Insurer Anthem’s profit swells, helped by drop in claims

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Anthem Inc.’s second-quarter profit doubled on a year-over-year basis, to nearly $2.3 billion, as a pandemic-induced drop in claims and a new business pushed the Blue Cross-Blue Shield insurer’s earnings past expectations.

Shares in the Indianapolis-based company jumped 6% at the start of trading Wednesday, erasing about half of the loss it had incurred so far this year.

The nation’s second-largest insurer also said Wednesday it was leaving its 2020 earnings forecast unchanged, following a pattern established by its competitors. Insurers haven’t touched their guidance despite big quarterly earnings growth because they aren’t sure what lies ahead.

The COVID-19 pandemic shut down most of the economy in the second quarter, which meant fewer surgery bills or other big claims. But companies expect at least some of those postponed procedures to take place later this year.

Anthem executives told analysts during a Wednesday morning call that they don’t expect another full shutdown like earlier this year, even as COVID-19 cases spike in many regions of the country. They also said they’re already seeing some surgeries like joint replacement procedures rebound.

“Some things can only be delayed so long,” noted Chief Financial Officer John Gallina.

Anthem said its adjusted earnings jumped to $9.20 per share in the quarter that ended June 30. Operating revenue, which excludes investment gains, climbed 16%, to $29.18 billion. That was lighter than Wall Street expected.

Analysts expected, on average, earnings of $8.77 per share on $29.43 billion in revenue, according to Zacks Investment Research.

Anthem covers more than 42 million people in several states, including big markets like New York and California. It also started a pharmacy benefits management business called IngenioRx, with help from CVS Health Corp.

That new business injected a $304 million operating gain into the insurer’s second-quarter performance.

But the operating gain from its commercial and specialty insurance business—which excludes government programs like Medicare Advantage—soared nearly 40% to $1.37 billion mainly due to lower benefits use during the pandemic.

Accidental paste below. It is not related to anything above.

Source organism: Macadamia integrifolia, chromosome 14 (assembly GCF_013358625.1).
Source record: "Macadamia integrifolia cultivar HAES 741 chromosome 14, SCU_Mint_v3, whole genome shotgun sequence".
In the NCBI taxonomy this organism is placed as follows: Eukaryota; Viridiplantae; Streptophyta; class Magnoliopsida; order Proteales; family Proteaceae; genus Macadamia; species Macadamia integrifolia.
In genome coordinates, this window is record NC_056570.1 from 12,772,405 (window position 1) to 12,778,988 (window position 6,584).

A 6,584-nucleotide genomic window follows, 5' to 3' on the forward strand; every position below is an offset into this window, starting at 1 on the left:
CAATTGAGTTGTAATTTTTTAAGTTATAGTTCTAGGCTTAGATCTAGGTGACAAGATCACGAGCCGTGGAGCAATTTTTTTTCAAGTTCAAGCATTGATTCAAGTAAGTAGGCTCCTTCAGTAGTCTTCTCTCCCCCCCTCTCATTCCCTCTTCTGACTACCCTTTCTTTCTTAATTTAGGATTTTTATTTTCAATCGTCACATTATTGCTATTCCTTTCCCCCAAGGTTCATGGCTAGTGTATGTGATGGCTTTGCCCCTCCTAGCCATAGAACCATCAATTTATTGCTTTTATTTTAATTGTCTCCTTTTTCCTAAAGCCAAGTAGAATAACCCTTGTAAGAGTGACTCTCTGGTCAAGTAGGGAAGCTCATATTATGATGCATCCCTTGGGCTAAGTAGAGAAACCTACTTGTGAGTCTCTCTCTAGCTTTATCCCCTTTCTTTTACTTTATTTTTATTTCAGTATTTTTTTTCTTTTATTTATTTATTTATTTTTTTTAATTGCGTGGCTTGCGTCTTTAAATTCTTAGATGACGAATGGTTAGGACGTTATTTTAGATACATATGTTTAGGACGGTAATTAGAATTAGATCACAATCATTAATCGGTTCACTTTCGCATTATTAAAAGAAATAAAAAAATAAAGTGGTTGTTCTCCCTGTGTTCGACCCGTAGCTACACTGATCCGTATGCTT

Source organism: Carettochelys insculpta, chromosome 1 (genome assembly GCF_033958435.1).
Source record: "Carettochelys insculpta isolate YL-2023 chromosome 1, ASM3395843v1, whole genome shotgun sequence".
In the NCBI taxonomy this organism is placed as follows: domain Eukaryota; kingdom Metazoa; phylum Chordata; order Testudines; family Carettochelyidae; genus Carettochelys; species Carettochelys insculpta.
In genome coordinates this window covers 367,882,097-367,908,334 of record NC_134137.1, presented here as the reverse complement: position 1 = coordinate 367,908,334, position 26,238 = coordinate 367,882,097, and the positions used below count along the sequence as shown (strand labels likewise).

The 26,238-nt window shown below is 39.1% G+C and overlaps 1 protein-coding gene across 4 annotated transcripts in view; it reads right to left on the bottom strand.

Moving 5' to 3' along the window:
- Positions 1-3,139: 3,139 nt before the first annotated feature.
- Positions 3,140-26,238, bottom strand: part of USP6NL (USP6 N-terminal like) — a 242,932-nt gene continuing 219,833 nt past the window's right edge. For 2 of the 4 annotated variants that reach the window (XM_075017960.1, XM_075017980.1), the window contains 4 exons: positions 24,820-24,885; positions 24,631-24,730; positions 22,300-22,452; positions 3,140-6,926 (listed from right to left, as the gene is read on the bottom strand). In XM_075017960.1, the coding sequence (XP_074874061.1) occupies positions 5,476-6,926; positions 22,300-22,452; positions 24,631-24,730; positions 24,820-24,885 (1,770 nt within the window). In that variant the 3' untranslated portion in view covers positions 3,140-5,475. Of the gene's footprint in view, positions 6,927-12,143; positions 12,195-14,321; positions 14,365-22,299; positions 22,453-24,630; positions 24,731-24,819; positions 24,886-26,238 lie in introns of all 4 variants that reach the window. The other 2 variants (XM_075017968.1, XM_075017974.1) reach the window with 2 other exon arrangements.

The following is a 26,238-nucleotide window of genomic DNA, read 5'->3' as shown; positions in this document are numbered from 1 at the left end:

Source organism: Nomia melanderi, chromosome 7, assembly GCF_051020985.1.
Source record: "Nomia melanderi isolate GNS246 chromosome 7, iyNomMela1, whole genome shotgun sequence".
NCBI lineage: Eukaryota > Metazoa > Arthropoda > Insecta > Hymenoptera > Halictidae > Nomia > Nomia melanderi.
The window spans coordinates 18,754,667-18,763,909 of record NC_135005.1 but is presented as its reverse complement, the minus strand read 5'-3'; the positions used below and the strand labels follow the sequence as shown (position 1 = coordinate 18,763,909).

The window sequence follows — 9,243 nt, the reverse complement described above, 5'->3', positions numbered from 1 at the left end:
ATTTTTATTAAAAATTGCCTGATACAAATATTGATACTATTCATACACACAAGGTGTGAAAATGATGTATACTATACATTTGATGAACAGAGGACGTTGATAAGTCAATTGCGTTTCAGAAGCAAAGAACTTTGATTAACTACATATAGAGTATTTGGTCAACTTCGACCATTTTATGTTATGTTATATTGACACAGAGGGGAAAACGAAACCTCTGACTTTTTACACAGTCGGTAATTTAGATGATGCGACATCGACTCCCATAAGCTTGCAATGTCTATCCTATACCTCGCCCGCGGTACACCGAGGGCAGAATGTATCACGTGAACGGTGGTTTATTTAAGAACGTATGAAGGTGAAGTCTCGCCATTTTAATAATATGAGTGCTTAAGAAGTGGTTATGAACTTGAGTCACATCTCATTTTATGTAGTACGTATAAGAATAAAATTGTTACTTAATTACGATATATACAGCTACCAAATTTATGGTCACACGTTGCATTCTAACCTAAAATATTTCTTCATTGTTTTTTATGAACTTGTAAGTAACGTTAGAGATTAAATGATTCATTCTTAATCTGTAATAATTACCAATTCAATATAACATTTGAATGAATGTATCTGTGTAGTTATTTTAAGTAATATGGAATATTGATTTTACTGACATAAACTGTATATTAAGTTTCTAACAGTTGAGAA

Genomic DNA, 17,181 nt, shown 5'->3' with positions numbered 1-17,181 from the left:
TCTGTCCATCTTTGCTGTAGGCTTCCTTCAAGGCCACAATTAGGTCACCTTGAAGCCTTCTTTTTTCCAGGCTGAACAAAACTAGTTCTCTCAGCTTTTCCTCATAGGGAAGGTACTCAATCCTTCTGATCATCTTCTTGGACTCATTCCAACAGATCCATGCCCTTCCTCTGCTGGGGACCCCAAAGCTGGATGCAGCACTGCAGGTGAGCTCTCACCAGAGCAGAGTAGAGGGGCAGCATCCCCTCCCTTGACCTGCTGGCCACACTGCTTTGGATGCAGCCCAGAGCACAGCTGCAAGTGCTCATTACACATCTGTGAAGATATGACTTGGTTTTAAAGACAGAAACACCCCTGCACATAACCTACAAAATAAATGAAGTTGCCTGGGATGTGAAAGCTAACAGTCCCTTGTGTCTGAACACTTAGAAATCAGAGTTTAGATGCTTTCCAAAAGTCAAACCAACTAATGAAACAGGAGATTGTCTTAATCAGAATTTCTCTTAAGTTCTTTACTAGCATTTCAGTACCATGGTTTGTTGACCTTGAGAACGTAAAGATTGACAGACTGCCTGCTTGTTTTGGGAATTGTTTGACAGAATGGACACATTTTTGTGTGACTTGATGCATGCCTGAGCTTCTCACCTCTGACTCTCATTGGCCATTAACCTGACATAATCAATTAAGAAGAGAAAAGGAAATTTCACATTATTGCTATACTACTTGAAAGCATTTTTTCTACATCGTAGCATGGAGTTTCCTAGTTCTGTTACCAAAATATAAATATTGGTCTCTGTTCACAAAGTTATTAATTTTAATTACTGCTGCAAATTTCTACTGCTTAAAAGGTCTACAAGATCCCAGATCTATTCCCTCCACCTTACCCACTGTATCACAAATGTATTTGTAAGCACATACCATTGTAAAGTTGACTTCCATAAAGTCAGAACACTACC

The insurer’s total enrollment grew 4%, to 42.4 million, compared to last year’s quarter. That was helped by a jump in enrollees for the government-funded Medicaid program that Anthem manages in several states.

Insurers have emphasized that they aren’t hoarding all the money they save from the lack of claims. Anthem’s earnings report, for instance, starts with three dozen bullet points emphasizing things the insurer has done to support customers or care providers.

That includes providing $2.5 billion in financial assistance, as it offered premium credits and waived costs for COVID-19 related care and treatment.

The insurer also set aside some money to help shareholders. It resumed buying back its stock again in late June, a practice that can boost share value. Anthem spent $55 million on share repurchases in the quarter.

For 2020, Anthem still expects adjusted earnings to be greater than $22.30 per share.

Analysts predict earnings of $22.33 per share, according to FactSet.

The price of Anthem shares climbed more than $16, to $281.91 each, Wednesday morning, while broader indexes rose slightly.

Anthem’s stock price had dropped 12% so far this year after closing 2019 slightly above $300. The S&P 500 is up slightly in the same time frame.

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